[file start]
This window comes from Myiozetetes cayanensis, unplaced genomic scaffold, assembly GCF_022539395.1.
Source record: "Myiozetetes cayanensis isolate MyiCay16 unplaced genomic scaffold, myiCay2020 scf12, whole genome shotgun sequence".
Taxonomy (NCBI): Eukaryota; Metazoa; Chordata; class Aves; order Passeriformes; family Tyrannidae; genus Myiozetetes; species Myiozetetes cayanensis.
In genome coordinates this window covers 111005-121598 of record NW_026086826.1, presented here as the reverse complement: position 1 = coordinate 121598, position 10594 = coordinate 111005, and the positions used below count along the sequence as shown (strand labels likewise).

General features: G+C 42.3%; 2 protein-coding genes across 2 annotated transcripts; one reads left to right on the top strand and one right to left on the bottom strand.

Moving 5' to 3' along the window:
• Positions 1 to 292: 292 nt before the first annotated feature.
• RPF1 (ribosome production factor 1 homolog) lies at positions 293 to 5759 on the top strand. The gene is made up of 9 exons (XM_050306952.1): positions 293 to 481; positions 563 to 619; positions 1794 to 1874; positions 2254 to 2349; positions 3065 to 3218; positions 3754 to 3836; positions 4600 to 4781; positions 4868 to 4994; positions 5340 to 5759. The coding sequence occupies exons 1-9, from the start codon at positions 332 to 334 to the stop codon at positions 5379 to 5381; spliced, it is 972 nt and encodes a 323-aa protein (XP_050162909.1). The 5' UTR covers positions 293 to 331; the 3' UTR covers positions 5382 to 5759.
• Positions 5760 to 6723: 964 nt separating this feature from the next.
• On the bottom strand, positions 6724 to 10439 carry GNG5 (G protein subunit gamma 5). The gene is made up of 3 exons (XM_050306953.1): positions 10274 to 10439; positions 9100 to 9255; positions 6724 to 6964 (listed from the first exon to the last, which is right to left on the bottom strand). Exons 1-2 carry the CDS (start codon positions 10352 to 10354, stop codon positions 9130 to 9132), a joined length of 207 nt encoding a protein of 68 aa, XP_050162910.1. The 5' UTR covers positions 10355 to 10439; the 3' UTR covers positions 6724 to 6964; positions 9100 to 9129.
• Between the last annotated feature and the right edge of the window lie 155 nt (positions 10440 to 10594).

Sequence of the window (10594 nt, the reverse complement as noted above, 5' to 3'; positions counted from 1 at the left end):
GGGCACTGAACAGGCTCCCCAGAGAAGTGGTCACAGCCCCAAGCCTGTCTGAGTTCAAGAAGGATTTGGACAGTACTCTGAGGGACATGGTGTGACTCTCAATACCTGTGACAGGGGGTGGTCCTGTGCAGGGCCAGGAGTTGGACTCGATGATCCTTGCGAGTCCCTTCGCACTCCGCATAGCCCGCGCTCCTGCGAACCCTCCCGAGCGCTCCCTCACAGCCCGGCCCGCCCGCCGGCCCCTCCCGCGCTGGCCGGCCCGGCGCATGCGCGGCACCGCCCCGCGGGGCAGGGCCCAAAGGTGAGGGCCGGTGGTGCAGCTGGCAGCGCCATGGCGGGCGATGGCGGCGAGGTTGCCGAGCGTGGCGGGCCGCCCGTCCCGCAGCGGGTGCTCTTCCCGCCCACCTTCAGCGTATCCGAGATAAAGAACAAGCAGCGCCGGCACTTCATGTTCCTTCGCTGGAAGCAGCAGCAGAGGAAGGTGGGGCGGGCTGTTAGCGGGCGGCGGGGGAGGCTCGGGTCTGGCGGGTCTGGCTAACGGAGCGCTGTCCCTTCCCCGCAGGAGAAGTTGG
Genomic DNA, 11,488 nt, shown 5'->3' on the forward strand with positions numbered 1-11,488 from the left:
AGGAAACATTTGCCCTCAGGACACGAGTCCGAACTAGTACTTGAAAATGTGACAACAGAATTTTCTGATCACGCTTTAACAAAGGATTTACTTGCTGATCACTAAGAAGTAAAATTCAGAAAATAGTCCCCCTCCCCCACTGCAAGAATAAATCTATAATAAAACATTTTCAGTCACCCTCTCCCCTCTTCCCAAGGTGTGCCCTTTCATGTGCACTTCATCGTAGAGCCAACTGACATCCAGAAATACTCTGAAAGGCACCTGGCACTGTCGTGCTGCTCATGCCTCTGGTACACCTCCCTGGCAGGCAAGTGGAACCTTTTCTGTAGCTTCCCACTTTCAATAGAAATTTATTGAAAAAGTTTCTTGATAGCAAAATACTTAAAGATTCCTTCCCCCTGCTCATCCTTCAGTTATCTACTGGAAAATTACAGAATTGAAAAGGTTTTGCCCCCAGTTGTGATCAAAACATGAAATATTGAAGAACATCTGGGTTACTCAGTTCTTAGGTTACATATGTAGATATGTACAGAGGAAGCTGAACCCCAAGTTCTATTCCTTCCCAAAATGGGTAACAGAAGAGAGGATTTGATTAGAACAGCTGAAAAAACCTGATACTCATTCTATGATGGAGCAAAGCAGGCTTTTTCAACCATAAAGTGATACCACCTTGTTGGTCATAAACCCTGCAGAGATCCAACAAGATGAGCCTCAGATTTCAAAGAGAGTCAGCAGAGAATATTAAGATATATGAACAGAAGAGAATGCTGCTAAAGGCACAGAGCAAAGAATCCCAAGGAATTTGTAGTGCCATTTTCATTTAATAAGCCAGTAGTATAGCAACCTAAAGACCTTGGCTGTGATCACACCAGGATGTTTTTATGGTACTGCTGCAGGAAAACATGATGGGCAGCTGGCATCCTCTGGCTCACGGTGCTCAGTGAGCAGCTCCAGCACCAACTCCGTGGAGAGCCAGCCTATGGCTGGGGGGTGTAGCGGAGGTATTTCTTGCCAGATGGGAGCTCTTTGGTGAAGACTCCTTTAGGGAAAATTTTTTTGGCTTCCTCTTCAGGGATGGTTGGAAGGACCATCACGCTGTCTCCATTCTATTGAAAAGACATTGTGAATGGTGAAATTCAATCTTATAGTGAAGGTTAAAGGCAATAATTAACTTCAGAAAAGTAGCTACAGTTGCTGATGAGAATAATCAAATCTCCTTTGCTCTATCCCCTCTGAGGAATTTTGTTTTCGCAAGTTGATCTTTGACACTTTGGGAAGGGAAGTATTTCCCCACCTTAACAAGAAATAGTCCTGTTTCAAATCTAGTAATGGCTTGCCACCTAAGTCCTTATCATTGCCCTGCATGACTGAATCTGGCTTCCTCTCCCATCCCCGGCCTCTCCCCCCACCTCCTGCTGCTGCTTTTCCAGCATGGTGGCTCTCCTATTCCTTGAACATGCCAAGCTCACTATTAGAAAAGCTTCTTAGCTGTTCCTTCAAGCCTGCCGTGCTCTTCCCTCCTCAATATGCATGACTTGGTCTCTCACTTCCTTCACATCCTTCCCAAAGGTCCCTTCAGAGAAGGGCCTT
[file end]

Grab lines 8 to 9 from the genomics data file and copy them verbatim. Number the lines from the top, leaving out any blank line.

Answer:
• RPF1 (ribosome production factor 1 homolog) lies at positions 293 to 5759 on the top strand. The gene is made up of 9 exons (XM_050306952.1): positions 293 to 481; positions 563 to 619; positions 1794 to 1874; positions 2254 to 2349; positions 3065 to 3218; positions 3754 to 3836; positions 4600 to 4781; positions 4868 to 4994; positions 5340 to 5759. The coding sequence occupies exons 1-9, from the start codon at positions 332 to 334 to the stop codon at positions 5379 to 5381; spliced, it is 972 nt and encodes a 323-aa protein (XP_050162909.1). The 5' UTR covers positions 293 to 331; the 3' UTR covers positions 5382 to 5759.
• Positions 5760 to 6723: 964 nt separating this feature from the next.